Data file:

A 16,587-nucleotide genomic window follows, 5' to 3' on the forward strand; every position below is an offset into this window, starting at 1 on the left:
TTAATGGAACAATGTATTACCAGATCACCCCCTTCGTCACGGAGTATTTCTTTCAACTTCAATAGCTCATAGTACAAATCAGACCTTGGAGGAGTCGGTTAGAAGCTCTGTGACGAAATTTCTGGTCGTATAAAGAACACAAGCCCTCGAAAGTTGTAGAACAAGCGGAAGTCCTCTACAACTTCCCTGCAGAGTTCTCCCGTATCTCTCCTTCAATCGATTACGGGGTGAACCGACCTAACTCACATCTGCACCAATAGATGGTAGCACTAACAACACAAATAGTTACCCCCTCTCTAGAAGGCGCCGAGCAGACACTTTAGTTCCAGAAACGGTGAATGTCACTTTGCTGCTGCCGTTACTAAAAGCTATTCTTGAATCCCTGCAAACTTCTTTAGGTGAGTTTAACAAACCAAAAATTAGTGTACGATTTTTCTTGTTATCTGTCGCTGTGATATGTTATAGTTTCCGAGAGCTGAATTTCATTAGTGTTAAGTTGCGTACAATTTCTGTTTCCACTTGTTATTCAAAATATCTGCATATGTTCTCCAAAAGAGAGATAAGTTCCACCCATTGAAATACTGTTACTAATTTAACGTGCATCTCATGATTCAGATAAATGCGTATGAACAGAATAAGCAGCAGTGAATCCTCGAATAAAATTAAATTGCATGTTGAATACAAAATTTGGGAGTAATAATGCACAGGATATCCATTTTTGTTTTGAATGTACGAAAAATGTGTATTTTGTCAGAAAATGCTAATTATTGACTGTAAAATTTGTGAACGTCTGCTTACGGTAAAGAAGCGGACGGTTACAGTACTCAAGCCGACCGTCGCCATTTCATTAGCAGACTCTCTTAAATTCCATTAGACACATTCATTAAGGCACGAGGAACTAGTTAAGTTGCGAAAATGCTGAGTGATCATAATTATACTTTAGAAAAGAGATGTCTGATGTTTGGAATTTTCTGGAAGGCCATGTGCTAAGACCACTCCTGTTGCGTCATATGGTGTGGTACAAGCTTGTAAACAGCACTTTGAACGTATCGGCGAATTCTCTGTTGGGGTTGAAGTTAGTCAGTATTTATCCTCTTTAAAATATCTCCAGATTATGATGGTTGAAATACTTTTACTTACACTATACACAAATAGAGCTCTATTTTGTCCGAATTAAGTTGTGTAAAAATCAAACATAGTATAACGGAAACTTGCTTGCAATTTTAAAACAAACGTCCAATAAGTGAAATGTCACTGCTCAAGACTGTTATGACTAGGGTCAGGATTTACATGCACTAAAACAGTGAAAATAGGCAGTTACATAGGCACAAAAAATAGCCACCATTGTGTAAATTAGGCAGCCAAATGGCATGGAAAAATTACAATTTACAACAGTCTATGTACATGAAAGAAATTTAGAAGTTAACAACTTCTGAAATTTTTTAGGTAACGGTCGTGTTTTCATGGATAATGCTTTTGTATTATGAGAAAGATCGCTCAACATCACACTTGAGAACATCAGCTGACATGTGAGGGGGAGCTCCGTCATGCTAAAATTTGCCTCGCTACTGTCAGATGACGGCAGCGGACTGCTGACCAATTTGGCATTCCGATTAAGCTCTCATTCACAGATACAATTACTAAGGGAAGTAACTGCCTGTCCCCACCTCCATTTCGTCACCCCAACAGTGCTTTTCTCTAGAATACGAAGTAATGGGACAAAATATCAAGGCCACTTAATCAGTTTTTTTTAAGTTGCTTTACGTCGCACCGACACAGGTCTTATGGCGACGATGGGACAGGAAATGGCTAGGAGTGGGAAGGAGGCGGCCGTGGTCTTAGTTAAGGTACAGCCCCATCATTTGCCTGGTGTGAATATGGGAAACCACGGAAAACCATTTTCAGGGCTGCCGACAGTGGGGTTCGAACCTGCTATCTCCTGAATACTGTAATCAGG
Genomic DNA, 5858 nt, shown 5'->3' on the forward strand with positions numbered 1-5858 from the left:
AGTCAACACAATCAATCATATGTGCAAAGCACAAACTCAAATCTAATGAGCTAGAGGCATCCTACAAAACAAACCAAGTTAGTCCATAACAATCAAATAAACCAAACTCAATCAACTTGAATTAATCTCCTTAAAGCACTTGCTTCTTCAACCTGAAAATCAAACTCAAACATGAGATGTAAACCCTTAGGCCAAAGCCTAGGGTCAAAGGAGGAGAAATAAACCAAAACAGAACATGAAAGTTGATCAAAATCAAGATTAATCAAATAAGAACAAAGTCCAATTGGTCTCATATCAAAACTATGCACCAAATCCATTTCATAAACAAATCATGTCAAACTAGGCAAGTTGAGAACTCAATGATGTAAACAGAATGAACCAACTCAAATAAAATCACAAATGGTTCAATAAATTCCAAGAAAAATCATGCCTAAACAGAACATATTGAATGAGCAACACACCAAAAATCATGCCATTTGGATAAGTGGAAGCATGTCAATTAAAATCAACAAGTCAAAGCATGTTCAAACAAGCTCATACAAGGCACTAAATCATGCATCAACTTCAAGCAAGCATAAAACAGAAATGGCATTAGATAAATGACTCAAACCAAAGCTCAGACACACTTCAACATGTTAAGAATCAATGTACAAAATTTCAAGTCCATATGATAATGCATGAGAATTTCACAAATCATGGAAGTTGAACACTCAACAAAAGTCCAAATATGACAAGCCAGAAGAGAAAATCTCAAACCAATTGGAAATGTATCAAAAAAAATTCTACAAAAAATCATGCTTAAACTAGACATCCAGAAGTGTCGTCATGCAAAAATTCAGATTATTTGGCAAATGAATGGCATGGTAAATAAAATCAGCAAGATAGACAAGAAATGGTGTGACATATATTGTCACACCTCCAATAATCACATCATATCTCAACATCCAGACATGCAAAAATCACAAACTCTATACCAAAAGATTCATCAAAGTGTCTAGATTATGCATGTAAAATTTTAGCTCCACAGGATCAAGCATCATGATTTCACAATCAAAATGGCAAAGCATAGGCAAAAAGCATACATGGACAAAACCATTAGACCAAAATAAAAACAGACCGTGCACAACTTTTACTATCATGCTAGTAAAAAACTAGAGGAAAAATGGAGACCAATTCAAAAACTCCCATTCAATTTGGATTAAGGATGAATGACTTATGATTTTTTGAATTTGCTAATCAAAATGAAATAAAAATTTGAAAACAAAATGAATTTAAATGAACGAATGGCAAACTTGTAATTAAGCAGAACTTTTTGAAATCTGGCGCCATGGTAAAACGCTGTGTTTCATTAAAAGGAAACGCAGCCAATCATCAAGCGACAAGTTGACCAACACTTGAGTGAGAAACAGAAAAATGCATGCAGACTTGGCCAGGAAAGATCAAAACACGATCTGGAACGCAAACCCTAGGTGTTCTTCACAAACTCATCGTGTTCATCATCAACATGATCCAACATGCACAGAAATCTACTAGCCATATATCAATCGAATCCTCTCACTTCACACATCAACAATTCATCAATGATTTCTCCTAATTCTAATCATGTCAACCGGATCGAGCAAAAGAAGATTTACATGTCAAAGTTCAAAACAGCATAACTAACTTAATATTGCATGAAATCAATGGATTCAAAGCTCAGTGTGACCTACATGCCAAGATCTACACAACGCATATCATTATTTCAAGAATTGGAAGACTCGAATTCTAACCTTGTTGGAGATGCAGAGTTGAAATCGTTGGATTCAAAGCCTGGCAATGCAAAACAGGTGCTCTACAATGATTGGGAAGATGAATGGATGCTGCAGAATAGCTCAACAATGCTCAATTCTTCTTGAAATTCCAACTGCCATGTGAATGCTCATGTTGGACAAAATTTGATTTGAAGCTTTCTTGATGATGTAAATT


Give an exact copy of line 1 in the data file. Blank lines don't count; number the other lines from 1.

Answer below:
A 16,587-nucleotide genomic window follows, 5' to 3' on the forward strand; every position below is an offset into this window, starting at 1 on the left: